As far as managing data, I use a color coded grading/feedback system combined with a comment system in our online gradebook. I grade the project for the first time in Green, including all comments. If the student makes corrections, I grade the new material in red. If the student improves on their score, I enter a note in the gradebook about what they have corrected and the new grade replaces the old grade. The third, and final attempt is done in blue and I have set-up a comment in the grade book that says “final grade.” In order to make a correction the students have to indicate that they have taken steps to improve. Typically this is done orally, but sometimes I have them write a “correction letter” that explains what they have done. Other times we corresond via e-mail.

    If there are any other questions I can answer for you, I’d be happy to do that at cannon dot chris at mail dot fcboe dot org.

    I have not read your blog yet, but intend to in a bit!


  4. Pingback: When Students “Fail” Should They be Allowed Do-overs? « Educational Technology for Teachers

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  6. teachermrw

    I agree with the premise of this blog post. in recent years, having done my own reflecting and reading on assessments and “do-overs”, I support students improving their learning and understanding through not only test corrections, but also homework corrections. My students appreciate the opportunity, and I appreciate their willingness and initiative.


  7. Pingback: Is motivating students a hard goal to achieve: learn from Educational Leadership? | Center for Teaching

  8. robertgarcia19

    I got all the relevant information through this blog and as a law student my perceptions are also that if, for any reason, I mess up with my law assignment, essay or dissertation then there must be an option for me to get the things fixed before it gets too late.


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  10. Peter Marik

    Unfortunately, these concepts do not hold over into the real world very well. In business, the idea of a do over doesn’t really happen. If you have a sales presentation competing against other companies for a multi-million dollar contract, does the client say…oh, no worries, you can do your presentation over again if you mess up….No, they drop you like a sack of potatoes. I find it interesting regarding his examples….farmers mess up, they can resow…..of course they can, at a very large loss of income and added expenses….so not really a cost-effective redo…..airplane pilots can abort and re-do…..not always successful there either, as air crash investigations have shown us. I get it, the teaching world seeks to alienate parents more and more from their children’s education by using these tactics……The sad news is that when they get to college, my colleagues and I shake our heads most of the time because we have to teach our students the skills such as spelling, vocabulary, reading, logic….supposedly the things that those in high school and below claimed to be teaching them and reteaching them on. Turning our youth into snowflakes, denying them opportunities to be motivated and be challenged and to take away accountability and responsibility in education from students….that all needs to stop now. All you are doing is contributing to making us worse and worse as a nation when it comes to education rankings.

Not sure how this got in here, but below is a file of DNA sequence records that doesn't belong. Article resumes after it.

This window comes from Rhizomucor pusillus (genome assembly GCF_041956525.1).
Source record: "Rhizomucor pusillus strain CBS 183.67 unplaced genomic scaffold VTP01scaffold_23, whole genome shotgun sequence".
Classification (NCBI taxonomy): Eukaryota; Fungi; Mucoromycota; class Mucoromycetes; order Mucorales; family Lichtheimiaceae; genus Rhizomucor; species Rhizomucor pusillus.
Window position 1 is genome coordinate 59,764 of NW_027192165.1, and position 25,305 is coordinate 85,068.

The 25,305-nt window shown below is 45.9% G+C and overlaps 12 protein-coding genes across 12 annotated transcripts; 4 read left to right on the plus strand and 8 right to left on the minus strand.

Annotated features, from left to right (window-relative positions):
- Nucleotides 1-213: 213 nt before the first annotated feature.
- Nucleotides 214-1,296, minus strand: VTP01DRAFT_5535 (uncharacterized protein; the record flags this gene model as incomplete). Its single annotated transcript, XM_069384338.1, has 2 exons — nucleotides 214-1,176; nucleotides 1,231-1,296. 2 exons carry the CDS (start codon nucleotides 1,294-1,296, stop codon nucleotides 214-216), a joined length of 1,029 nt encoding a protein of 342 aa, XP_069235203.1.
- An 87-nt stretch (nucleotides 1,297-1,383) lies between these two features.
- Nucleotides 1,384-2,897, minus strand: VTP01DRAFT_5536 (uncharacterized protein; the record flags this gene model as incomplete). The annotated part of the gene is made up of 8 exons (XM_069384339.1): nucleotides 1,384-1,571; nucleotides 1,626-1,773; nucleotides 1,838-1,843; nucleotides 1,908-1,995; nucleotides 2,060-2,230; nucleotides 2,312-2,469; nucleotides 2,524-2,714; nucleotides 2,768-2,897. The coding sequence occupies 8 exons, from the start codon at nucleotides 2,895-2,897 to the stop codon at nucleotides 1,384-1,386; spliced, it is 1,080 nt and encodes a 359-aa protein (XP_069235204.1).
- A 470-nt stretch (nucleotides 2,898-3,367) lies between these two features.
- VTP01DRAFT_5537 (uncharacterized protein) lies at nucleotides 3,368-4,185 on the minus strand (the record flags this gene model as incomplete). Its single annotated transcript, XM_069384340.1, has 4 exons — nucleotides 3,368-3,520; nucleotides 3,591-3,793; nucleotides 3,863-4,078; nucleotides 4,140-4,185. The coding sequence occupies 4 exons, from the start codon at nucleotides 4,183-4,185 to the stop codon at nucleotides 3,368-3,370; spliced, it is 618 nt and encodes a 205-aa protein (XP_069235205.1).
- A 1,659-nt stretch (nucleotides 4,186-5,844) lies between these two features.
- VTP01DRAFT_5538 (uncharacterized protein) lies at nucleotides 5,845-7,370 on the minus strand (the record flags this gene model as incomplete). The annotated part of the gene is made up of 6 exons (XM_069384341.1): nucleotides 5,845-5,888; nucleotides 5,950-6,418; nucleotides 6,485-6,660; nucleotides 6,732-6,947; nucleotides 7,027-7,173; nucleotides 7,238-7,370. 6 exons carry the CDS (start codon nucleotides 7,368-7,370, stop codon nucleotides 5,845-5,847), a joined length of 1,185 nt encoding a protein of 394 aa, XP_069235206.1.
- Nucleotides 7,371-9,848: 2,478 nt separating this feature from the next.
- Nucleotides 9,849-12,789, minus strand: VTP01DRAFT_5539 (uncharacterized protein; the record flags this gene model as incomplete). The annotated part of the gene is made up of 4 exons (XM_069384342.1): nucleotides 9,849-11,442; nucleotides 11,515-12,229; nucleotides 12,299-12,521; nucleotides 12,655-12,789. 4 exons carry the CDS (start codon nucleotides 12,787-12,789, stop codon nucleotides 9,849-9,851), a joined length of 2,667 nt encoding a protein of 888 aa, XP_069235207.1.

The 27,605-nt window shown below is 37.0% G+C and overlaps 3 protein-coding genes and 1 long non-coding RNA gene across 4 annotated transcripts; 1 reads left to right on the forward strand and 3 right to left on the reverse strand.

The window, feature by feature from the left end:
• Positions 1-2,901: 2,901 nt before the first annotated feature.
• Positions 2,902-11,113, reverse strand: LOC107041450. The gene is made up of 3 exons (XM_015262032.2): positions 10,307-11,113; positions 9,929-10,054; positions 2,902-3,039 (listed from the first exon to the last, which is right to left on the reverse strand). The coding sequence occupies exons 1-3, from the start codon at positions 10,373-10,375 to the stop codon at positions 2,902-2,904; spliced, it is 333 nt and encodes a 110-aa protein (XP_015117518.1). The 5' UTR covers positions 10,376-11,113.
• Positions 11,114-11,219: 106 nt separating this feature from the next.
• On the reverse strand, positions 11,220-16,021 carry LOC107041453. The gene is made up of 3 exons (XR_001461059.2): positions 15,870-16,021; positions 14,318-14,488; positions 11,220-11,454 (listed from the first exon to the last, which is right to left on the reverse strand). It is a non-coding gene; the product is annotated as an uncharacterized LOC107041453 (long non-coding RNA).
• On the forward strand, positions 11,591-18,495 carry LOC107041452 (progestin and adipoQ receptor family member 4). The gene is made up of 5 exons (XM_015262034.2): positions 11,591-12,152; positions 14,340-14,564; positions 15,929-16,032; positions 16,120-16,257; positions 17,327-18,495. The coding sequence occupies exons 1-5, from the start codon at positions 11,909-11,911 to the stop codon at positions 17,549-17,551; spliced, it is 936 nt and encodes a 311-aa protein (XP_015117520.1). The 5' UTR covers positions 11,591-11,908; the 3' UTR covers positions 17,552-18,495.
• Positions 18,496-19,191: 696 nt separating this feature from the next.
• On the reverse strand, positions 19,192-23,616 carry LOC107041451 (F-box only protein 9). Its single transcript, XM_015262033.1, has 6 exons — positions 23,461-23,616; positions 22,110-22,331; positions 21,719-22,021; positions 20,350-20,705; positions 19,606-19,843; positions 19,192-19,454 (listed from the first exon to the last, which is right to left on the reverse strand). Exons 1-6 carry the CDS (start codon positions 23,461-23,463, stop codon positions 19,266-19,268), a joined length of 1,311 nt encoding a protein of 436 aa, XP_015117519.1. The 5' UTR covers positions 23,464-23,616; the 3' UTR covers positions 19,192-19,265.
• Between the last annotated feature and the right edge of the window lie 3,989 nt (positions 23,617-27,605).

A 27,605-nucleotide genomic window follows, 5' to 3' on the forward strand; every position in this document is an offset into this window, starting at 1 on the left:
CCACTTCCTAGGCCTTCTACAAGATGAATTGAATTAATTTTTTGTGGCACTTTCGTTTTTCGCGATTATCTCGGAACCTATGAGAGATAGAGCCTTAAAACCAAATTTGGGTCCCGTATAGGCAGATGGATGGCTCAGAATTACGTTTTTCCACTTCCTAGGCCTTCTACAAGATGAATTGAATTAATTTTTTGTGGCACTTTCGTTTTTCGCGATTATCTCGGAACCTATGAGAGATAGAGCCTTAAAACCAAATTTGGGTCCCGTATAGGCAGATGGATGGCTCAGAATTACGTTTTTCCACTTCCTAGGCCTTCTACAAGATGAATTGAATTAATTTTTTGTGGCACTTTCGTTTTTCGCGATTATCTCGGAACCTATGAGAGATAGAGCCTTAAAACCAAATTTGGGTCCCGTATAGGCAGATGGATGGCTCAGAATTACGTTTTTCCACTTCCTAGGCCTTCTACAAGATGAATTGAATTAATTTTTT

• Peter:

      While I understand your point-of-view, I also don’t fully agree with you. There are do-overs in schools, non-profits and corporations. I think you are not looking wide and far for examples of employees getting second chances or prototyping something to learn, then iterating the prototype (a do-over) to try and get it right…get it better. At First Data, there were plenty of prototypes and do-overs when they launched the first credit card reader. They collected lots of data for some of the early prototypes…prototype to learn…and used what they learned to launch a successful and ubiquitous product. This is only one of many examples. Sorry to say, the world is moving in the direction of encouraging employees to take risks (Google), make mistakes along the way, learn from the mistakes and try again. Finally, I wouldn’t blame your frustration on not having students come to you 100% prepared according to your standards on previous teachers or schools. One option is just take responsibility for where they are and teach them to write, spell, etc. I mean, isn’t that your job. I wouldn’t think Mike Krzyzewski blames his potentially talented player who struggles dribbling, working off a pick, or playing defense on his high school coach. He just teaches him. Thanks for sharing your thoughts, and while I do understand your perspective I don’t full agree with your logic.